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Recently, and especially now in the wake of Vale’s disaster, mine tailings safety and management, as well as the impacts of storing and managing the large volumes of residue, have been placed under global scrutiny. And rightly so.
Leonardo Ivo, Director of the Association of Observers of the Environment of Minas Gerais, determines that “it is necessary to rethink this practice of storing mud.”1
There are a number of guidelines and regulations for tailings management, but none are 100% effective in achieving a zero failure rate.
“The approach to tailings storage facility design, construction and management must place safety as the number one priority. Failure to implement change, coupled with the reality of declining ore grades and consequent increasing waste volumes, will inevitably lead to more catastrophic failures with more deaths, human suffering and environmental destruction.”1
A number of major tailings dam failures have taken place in Brazil. In the aftermath of the November 2015 Samarco Mineração S.A. Germano mine disaster (the tailings dam in Bento Rodrigues collapsed, flooding the village with 32 million m3 of iron ore tailings), an initiative was co-ordinated by the Minas Gerais Public Ministry. It received over 56 000 signatures and led to the filing of Bill 3695/2016, Sea of Mud Never More. The bill’s primary goal was to generate specific legislation on mining tailings dam safety. Within this, there were four objectives that were deemed essential: “First, the prohibition of upstream upheaval. The second point requires taking out a surety bond before the start of the operations to help cover expenses in the event of an accident. Third, the rule would oblige mines to consider the safer dry tail treatment method. And, fourth: dams could not be built near public water supplies or within 10 km of a population.”2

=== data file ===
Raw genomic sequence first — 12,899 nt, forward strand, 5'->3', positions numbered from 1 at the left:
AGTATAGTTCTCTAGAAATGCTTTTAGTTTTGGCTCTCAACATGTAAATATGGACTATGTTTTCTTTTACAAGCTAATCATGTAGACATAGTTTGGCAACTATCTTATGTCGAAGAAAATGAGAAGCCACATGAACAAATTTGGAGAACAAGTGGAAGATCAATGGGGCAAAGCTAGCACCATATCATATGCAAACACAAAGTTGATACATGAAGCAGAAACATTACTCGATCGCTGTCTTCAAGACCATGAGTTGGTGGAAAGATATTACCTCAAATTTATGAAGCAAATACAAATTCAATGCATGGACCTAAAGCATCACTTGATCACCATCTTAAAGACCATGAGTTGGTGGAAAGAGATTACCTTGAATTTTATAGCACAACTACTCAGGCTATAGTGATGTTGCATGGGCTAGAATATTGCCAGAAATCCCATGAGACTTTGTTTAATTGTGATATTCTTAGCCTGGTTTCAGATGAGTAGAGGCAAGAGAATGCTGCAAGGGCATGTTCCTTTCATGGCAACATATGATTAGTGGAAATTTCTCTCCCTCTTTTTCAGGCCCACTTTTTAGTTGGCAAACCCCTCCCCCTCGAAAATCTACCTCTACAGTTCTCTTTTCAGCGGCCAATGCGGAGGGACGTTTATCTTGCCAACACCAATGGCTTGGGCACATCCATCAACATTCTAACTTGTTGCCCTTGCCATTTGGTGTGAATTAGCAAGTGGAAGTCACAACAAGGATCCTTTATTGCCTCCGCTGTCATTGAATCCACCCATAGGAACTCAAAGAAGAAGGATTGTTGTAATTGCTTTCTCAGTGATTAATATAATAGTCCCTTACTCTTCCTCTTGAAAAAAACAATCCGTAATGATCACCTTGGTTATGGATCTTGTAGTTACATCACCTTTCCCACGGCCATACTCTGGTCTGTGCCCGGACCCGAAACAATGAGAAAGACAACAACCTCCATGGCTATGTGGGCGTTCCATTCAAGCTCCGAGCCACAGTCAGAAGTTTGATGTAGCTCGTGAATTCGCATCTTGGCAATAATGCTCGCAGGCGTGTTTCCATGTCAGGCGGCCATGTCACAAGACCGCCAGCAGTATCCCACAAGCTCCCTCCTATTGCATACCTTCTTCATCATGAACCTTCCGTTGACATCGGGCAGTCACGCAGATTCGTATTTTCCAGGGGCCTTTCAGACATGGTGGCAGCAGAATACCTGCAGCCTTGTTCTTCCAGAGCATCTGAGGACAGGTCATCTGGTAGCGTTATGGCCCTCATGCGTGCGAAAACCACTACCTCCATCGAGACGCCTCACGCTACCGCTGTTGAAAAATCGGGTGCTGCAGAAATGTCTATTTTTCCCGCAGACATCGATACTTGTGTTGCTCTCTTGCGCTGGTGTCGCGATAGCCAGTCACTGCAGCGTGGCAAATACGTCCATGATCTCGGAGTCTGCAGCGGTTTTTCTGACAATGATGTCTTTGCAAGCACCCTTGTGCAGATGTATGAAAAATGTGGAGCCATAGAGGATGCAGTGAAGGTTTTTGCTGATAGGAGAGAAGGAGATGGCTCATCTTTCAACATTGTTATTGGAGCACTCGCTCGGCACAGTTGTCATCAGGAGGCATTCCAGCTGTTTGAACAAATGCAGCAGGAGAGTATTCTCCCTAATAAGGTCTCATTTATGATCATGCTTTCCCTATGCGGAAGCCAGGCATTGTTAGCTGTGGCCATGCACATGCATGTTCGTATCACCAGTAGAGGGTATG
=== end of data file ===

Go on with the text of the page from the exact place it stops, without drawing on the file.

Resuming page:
Despite being supported by the Public Ministry, IBAMA and environmentalists, the law was soon replaced by Bill PL 3676/2016. Omitting the four points, this new bill enabled further weighing of economic criteria in the evaluation of licenses. At the time of writing, neither bill has been approved.
So what can be done to prevent further failures? According to a United Nations-commissioned report by GRID-Arendal, “a recurring theme in the vast majority of tailings storage facility failures is the failure to recognise and react to an emerging problem, often because of a reluctance to adequately finance tailings management. […] With the increasing uncertainty around climate change, the planning of tailings dams will have to factor in this uncertainty and the associated risks.”3
Ivo suggests that mining companies, particularly in Brazil, should implement dry treatment technologies as soon as possible. He argues that, while companies would rather risk a collapse because of the financial aspect, research has shown that dry treatment would only increase costs by 20%.
This idea is not a new one. In 2014, an independent review panel tasked to investigate Canada’s Mount Polley tailings dam failure explained that zero risk is achievable through a mixture of best available technology and best applicable practices. The panel reported that “best practices can only go so far in improving the safety of tailings technology that has not fundamentally changed in the past 100 years. Improving technology to ensure against failures requires eliminating water, both on and in the tailings. Only this can then provide the failsafe redundancy that prevents releases.”4
It’s evident that tailings management needs a makeover. And in light of recent events, perhaps the mining industry’s New Year’s resolution will be to take zero failure for tailings storage seriously. With this in mind, keep an eye out for the April issue of Global Mining Review, as we feature technical articles on slurry handling and tailings management.